By 1945, Guthrie was living on Mermaid Avenue in Brooklyn. Having divorced Mary Jennings back in Texas, he married Martha Graham Company dancer Marjorie Mazia and started raising another crop of children: Cathy, who died tragically in a house fire in 1947, Arlo, Nora, and Joady. From 1944 to 1945, producer Moses Asch began recording Guthrie in a series of sessions that hold many of the best of Guthrie’s original songs, including “This Land,” “Pastures of Plenty,” and “Do Re Mi.” This was the peak of Guthrie’s career, the work that became the foundation for his musical legacy.
He was at his creative best. But, before long – by the early 1950s – his fading health and alcohol abuse took a heavy toll: Guthrie’s songwriting, as well as his prose, grew increasingly erratic. He traveled back to California and his marriage to Marjorie came to an end. But, before leaving New York City, Guthrie’s deepest fears were realized when he was diagnosed with Huntington’s chorea, the genetic disease that had sent his mother to an asylum.
He lived for a few years in Will Geer’s Theatricum Botanicum in Topanga Canyon, a colony of blacklisted actors, writers, and folk musicians. He remarried and divorced, then eventually made his way back to New York City, where Huntington’s finally caught up with his health and independence. Guthrie lived out the rest of his life in institutions until his death in 1967.
By the time Bill Monroe, bluegrass music, and the folk revival were hitting their stride in the late ’50s, Guthrie was sidelined in Brooklyn State Hospital, being cared for by Marjorie and their three kids. He spent weekends with his family and, later, in the early ’60s, with an admiring young songwriter named Bob Dylan. With Dylan’s appearance during his decline, Guthrie came as close as he ever would to the folk and “hillbilly music” revival his own musical journey inspired. In near mystical fashion, as Dylan played his songs for Guthrie, the torch was being passed along to another troubadour. As he lay dying, Guthrie’s musical legacy was being split between singer-songwriters like Dylan and the hillbillies of bluegrass.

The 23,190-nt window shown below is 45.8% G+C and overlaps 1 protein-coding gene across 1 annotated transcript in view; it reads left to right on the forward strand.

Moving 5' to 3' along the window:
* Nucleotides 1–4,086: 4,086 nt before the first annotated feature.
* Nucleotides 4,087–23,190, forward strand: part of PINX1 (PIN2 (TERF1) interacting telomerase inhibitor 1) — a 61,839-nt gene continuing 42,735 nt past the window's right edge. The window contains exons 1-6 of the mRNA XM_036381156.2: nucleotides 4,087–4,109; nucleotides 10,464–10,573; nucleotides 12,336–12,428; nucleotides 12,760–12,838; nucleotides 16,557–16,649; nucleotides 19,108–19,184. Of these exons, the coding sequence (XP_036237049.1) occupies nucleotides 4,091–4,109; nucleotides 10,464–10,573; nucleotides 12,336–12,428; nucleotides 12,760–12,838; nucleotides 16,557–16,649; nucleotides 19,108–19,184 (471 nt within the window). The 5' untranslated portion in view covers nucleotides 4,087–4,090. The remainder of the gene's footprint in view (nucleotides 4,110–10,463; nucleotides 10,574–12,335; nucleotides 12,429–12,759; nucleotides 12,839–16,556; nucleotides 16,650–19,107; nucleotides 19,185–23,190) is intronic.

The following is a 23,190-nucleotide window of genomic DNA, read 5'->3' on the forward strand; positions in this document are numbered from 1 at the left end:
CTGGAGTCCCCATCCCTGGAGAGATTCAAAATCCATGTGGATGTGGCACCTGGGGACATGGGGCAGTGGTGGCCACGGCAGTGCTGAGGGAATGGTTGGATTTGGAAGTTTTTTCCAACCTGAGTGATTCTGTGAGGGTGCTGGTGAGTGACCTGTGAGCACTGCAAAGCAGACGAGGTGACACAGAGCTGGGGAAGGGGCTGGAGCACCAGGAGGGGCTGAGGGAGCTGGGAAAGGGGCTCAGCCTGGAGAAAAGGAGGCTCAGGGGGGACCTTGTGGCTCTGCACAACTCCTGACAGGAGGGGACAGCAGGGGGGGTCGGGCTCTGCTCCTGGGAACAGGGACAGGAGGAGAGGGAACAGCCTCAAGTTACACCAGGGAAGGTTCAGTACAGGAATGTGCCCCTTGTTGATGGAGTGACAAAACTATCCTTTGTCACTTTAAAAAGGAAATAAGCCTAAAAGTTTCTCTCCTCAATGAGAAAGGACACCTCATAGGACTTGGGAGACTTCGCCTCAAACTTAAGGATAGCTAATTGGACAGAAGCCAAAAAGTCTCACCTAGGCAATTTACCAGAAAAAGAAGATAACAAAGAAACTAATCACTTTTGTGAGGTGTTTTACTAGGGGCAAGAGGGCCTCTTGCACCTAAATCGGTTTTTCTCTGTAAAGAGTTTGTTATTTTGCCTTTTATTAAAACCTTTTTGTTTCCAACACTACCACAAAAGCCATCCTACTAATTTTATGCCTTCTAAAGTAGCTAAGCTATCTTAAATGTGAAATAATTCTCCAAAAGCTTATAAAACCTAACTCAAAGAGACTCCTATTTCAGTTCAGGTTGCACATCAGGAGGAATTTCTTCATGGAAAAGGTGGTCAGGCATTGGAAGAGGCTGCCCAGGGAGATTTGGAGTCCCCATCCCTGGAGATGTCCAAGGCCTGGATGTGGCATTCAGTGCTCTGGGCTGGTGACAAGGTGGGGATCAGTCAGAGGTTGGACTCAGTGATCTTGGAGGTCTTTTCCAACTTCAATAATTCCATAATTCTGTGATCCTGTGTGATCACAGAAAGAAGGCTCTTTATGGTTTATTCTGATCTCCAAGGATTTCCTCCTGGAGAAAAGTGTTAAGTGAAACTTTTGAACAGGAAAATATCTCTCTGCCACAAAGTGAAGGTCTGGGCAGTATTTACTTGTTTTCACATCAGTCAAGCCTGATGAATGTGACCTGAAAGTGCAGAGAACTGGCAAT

“Just Right for Bluegrass”
Meanwhile, a couple hundred miles away in Pennsylvania, Del McCoury was breaking into the world of country music. In 1958, he began playing guitar and singing country songs around Pennsylvania and traveling down south. In 1963, McCoury was hired to play banjo for Bill Monroe and the Blue Grass Boys. But, Monroe honed in on McCoury’s vocal talent and assigned him to rhythm guitar instead, also making him the band’s lead vocalist. McCoury stayed in the Blue Grass Boys for one year.
In 1964, while on tour in California, McCoury was led astray by the Dillards. As California was a turning point for Guthrie, it also proved a full drink for McCoury, when he first arrived to play the Ash Grove with Monroe. “We’d play several nights at that club,” he remembers. “Then, I met the Dillards. You know, they were being taken care of by Andy Griffith and playing those hillbillies on his show. You know, those guys, they’d shoot the show all day, then go home to Topanga Canyon and party all night. I’d come to play for Monroe with bleary eyes and he’d kind [of] give me that look of his. But, man, the Dillards would party all the time, which meant they played music all night long sometimes.”
So, in ’64, McCoury left Monroe’s band and extended his stay in California long enough to spend a short time with the Golden State Boys, a seminal West Coast bluegrass band, which included Vern Gosdin, his brother Rex, and for a short time a pre-Byrds Chris Hillman. Having had his fun, McCoury soon left the music business for a job in the lumber industry back home in Pennsylvania to provide reliable support for his new family. But, McCoury’s musical rebirth was only about to begin.
“This fella called me at home and said he’d booked Monroe at festivals before,” he recalls. “His name was Chris Strachwitz. He had a small record label [Arhoolie] in Berkeley, California, and wanted to record me. When he told me he was from Berkeley, I thought we were looking at a long-term kind of thing. Turns out he said he wanted to do the session ‘tomorrow!’ He was two miles from my house.” He laughs. “We set up in my house and I had my brother sing with me. We hired Bill Emerson to play with us. We made that record in just a few days. It came out on his label.”